I think maybe I was more impressed by this than a lot of other people were. As was the case for 3/5 of this year's films, Sunshine required a short drive out of town, as my own town gets skipped over for most arty or foreign films. Despite a somewhat dodgy plot twist towards the end, I found this to be a profoundly beautiful and moving film. I'm especially glad I had the chance to see it on the big screen, as the sun itself is a major character in the film, and at times as a viewer I felt almost consumed by it myself. The premise here is that in the near future, the sun is dying. A group of selfless, brave people go on what is essentially a suicide mission to jump-start the sun and save the human race. I found it to be a powerful statement on sacrifice and honor. Also, for probably the first time in my life, I was made aware that the sun, while amazing and fascinating and beautiful and necessary for life, is also COMPLETELY TERRIFYING. Stars Cillian Murphy, of whom I am especially fond, and directed by Danny Boyle who is IMHO a true cinematic genius.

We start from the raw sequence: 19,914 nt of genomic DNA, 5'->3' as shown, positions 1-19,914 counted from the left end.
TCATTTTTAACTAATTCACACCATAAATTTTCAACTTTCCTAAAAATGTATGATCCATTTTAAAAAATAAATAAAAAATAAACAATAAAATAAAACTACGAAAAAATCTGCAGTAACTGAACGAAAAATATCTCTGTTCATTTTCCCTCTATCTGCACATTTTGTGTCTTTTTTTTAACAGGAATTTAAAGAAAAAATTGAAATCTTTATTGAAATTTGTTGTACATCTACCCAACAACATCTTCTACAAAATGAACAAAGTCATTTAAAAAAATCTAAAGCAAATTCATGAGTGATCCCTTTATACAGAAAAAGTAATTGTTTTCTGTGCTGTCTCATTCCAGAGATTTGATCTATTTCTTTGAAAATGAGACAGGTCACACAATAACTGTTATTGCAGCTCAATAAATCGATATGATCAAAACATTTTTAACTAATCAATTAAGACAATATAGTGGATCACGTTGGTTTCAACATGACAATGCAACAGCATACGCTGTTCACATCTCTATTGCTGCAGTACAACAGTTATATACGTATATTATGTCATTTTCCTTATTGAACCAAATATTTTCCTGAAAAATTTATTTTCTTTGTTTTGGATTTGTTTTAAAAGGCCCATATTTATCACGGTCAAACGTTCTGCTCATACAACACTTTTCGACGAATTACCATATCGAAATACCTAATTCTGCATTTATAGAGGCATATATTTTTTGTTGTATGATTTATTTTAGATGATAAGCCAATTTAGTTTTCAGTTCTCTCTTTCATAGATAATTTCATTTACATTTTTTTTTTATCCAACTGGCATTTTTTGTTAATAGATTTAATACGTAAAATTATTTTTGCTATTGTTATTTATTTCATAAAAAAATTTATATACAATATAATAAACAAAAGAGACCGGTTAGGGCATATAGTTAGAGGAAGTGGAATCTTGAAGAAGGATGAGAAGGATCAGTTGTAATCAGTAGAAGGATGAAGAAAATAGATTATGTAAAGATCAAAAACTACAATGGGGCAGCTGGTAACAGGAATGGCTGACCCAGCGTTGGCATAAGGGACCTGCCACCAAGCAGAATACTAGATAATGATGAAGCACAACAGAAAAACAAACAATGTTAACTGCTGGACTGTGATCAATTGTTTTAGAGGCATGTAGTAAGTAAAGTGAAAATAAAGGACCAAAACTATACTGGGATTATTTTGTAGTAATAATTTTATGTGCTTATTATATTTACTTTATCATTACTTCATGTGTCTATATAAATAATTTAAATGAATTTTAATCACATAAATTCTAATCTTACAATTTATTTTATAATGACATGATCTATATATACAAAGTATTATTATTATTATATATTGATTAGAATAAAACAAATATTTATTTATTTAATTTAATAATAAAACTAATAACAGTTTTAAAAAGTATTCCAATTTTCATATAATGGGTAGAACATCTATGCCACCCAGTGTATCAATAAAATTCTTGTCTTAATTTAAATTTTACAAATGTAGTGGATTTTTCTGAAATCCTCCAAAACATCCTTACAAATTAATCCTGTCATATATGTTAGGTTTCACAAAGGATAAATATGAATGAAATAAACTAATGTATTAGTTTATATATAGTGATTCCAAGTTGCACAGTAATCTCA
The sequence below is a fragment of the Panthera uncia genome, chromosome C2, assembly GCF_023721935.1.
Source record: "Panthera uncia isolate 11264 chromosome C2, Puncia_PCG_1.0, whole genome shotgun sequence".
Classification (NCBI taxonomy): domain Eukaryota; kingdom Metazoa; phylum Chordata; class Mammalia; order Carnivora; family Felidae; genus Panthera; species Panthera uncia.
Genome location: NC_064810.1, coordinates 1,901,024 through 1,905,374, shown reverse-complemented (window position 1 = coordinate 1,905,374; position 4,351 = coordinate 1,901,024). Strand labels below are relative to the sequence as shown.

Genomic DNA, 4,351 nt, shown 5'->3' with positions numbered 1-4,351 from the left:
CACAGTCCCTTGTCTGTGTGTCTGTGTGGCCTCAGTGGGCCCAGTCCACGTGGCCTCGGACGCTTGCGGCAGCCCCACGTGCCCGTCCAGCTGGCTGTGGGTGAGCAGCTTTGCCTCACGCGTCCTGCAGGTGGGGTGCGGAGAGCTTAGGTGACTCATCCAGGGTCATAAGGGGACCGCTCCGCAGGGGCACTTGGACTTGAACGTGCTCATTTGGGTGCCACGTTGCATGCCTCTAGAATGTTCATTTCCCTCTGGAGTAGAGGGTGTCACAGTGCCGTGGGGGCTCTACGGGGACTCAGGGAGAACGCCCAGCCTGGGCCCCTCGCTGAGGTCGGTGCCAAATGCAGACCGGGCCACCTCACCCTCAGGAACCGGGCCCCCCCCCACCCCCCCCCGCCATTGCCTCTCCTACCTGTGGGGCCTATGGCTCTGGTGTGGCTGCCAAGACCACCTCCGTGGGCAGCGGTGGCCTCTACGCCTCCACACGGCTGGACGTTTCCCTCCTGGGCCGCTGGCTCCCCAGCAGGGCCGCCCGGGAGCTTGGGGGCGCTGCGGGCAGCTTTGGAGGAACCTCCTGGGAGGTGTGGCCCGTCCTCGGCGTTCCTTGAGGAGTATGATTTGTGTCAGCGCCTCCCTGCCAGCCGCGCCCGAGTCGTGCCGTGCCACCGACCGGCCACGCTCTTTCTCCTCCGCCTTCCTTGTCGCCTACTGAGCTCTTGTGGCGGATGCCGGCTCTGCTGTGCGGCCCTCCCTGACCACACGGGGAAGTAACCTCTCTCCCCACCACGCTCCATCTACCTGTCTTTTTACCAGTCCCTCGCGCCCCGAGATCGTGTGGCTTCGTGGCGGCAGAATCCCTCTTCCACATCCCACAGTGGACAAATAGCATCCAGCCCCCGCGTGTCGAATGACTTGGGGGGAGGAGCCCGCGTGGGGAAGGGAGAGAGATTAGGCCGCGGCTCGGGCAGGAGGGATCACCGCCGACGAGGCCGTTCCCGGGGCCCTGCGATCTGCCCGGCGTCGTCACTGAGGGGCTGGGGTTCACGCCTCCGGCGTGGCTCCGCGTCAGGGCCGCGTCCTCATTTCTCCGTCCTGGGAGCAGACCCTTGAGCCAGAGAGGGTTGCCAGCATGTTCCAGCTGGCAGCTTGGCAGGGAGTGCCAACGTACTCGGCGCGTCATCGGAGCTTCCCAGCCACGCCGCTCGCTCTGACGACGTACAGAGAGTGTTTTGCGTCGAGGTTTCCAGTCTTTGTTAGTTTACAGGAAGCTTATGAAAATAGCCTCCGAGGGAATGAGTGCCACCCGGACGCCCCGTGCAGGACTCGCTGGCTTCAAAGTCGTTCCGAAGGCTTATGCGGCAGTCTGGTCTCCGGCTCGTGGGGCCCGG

3. The Prestige
One of the most unique stories I've seen in quite a while. Stellar acting from Hugh Jackman and Christian Bale (am also especially fond of Christian Bale, and would be even if he weren't Batman). The plot is convoluted and defies summarizing, but you'll be drawn right in and mesmerized by it. Much of the story centers around a seemingly impossible magic trick, and when the trick's secret is finally revealed, you will just about pee your pants. I saw this with my mom in a full cinema, and I kid you not, there was a collective gasp of utter shock. I love this film because it caught me off guard. It surprised me, it kept me guessing. That doesn't happen a lot with modern popular cinema. Modern popular cinema is usually crap (see also: Knocked Up, Delta Farce, Baby Geniuses). The Prestige is a 100% Quality Experience.

2. 300